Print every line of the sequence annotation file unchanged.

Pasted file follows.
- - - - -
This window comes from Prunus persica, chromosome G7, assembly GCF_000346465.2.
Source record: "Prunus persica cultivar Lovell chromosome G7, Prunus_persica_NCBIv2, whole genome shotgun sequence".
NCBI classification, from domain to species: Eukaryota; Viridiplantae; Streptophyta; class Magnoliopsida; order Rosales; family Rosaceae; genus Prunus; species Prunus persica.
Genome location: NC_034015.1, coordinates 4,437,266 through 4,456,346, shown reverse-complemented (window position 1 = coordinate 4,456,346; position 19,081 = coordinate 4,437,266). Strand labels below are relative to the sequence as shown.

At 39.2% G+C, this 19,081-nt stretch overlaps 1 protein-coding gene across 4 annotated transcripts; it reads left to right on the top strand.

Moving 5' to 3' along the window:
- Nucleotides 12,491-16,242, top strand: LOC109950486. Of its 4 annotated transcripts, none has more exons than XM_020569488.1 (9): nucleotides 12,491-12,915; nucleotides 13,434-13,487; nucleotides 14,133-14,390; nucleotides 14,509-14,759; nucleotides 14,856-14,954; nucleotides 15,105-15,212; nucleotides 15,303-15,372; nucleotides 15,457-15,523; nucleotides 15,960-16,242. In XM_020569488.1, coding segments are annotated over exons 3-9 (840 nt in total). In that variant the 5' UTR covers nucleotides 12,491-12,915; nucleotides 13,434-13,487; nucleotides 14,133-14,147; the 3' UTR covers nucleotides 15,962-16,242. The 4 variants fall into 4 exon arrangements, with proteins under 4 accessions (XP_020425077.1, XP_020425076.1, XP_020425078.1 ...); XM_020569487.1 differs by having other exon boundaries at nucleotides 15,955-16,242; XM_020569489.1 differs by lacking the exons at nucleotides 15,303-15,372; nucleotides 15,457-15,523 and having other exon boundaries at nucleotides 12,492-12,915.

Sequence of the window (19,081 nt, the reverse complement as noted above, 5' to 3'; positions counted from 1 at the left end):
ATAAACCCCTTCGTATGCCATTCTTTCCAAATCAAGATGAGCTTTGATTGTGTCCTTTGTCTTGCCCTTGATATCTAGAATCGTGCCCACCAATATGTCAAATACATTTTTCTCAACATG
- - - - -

This window comes from Prunus persica, chromosome G7, assembly GCF_000346465.2.
Source record: "Prunus persica cultivar Lovell chromosome G7, Prunus_persica_NCBIv2, whole genome shotgun sequence".
NCBI classification, from domain to species: Eukaryota; Viridiplantae; Streptophyta; class Magnoliopsida; order Rosales; family Rosaceae; genus Prunus; species Prunus persica.
Genome location: NC_034015.1, coordinates 4,437,266 through 4,456,346, shown reverse-complemented (window position 1 = coordinate 4,456,346; position 19,081 = coordinate 4,437,266). Strand labels below are relative to the sequence as shown.

At 39.2% G+C, this 19,081-nt stretch overlaps 1 protein-coding gene across 4 annotated transcripts; it reads left to right on the top strand.

Moving 5' to 3' along the window:
- Nucleotides 12,491-16,242, top strand: LOC109950486. Of its 4 annotated transcripts, none has more exons than XM_020569488.1 (9): nucleotides 12,491-12,915; nucleotides 13,434-13,487; nucleotides 14,133-14,390; nucleotides 14,509-14,759; nucleotides 14,856-14,954; nucleotides 15,105-15,212; nucleotides 15,303-15,372; nucleotides 15,457-15,523; nucleotides 15,960-16,242. In XM_020569488.1, coding segments are annotated over exons 3-9 (840 nt in total). In that variant the 5' UTR covers nucleotides 12,491-12,915; nucleotides 13,434-13,487; nucleotides 14,133-14,147; the 3' UTR covers nucleotides 15,962-16,242. The 4 variants fall into 4 exon arrangements, with proteins under 4 accessions (XP_020425077.1, XP_020425076.1, XP_020425078.1 ...); XM_020569487.1 differs by having other exon boundaries at nucleotides 15,955-16,242; XM_020569489.1 differs by lacking the exons at nucleotides 15,303-15,372; nucleotides 15,457-15,523 and having other exon boundaries at nucleotides 12,492-12,915.

Sequence of the window (19,081 nt, the reverse complement as noted above, 5' to 3'; positions counted from 1 at the left end):
ATAAACCCCTTCGTATGCCATTCTTTCCAAATCAAGATGAGCTTTGATTGTGTCCTTTGTCTTGCCCTTGATATCTAGAATCGTGCCCACCAATATGTCAAATACATTTTTCTCAACATG